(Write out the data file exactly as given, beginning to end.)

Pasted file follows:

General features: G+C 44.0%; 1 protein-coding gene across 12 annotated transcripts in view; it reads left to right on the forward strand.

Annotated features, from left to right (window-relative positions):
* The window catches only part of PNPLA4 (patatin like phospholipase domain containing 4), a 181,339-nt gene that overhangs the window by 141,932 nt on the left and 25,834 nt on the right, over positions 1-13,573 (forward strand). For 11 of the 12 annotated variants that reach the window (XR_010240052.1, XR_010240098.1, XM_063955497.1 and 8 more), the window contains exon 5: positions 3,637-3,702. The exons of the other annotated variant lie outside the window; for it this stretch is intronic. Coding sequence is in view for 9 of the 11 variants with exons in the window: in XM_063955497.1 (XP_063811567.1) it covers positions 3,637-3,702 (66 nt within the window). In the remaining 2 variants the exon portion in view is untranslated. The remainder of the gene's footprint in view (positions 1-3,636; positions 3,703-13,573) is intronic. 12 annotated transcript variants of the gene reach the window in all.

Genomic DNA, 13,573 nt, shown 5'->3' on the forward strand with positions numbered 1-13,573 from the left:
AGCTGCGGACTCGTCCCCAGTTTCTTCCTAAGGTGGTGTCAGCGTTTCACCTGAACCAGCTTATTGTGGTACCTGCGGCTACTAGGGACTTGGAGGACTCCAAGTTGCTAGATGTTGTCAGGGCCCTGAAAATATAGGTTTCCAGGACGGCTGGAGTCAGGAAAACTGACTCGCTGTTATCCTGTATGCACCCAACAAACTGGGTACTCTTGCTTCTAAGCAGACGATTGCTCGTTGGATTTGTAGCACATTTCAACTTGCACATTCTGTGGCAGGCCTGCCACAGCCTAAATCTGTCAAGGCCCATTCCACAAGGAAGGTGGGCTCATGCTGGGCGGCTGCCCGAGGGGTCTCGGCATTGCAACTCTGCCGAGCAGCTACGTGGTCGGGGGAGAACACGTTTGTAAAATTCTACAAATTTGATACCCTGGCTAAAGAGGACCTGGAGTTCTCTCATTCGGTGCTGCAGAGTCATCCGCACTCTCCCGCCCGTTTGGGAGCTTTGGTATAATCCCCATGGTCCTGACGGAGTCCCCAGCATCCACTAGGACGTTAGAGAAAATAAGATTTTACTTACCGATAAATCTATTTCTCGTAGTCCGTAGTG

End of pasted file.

General features: G+C 44.0%; 1 protein-coding gene across 12 annotated transcripts in view; it reads left to right on the forward strand.

Annotated features, from left to right (window-relative positions):
* The window catches only part of PNPLA4 (patatin like phospholipase domain containing 4), a 181,339-nt gene that overhangs the window by 141,932 nt on the left and 25,834 nt on the right, over positions 1-13,573 (forward strand). For 11 of the 12 annotated variants that reach the window (XR_010240052.1, XR_010240098.1, XM_063955497.1 and 8 more), the window contains exon 5: positions 3,637-3,702. The exons of the other annotated variant lie outside the window; for it this stretch is intronic. Coding sequence is in view for 9 of the 11 variants with exons in the window: in XM_063955497.1 (XP_063811567.1) it covers positions 3,637-3,702 (66 nt within the window). In the remaining 2 variants the exon portion in view is untranslated. The remainder of the gene's footprint in view (positions 1-3,636; positions 3,703-13,573) is intronic. 12 annotated transcript variants of the gene reach the window in all.

Genomic DNA, 13,573 nt, shown 5'->3' on the forward strand with positions numbered 1-13,573 from the left:
AGCTGCGGACTCGTCCCCAGTTTCTTCCTAAGGTGGTGTCAGCGTTTCACCTGAACCAGCTTATTGTGGTACCTGCGGCTACTAGGGACTTGGAGGACTCCAAGTTGCTAGATGTTGTCAGGGCCCTGAAAATATAGGTTTCCAGGACGGCTGGAGTCAGGAAAACTGACTCGCTGTTATCCTGTATGCACCCAACAAACTGGGTACTCTTGCTTCTAAGCAGACGATTGCTCGTTGGATTTGTAGCACATTTCAACTTGCACATTCTGTGGCAGGCCTGCCACAGCCTAAATCTGTCAAGGCCCATTCCACAAGGAAGGTGGGCTCATGCTGGGCGGCTGCCCGAGGGGTCTCGGCATTGCAACTCTGCCGAGCAGCTACGTGGTCGGGGGAGAACACGTTTGTAAAATTCTACAAATTTGATACCCTGGCTAAAGAGGACCTGGAGTTCTCTCATTCGGTGCTGCAGAGTCATCCGCACTCTCCCGCCCGTTTGGGAGCTTTGGTATAATCCCCATGGTCCTGACGGAGTCCCCAGCATCCACTAGGACGTTAGAGAAAATAAGATTTTACTTACCGATAAATCTATTTCTCGTAGTCCGTAGTG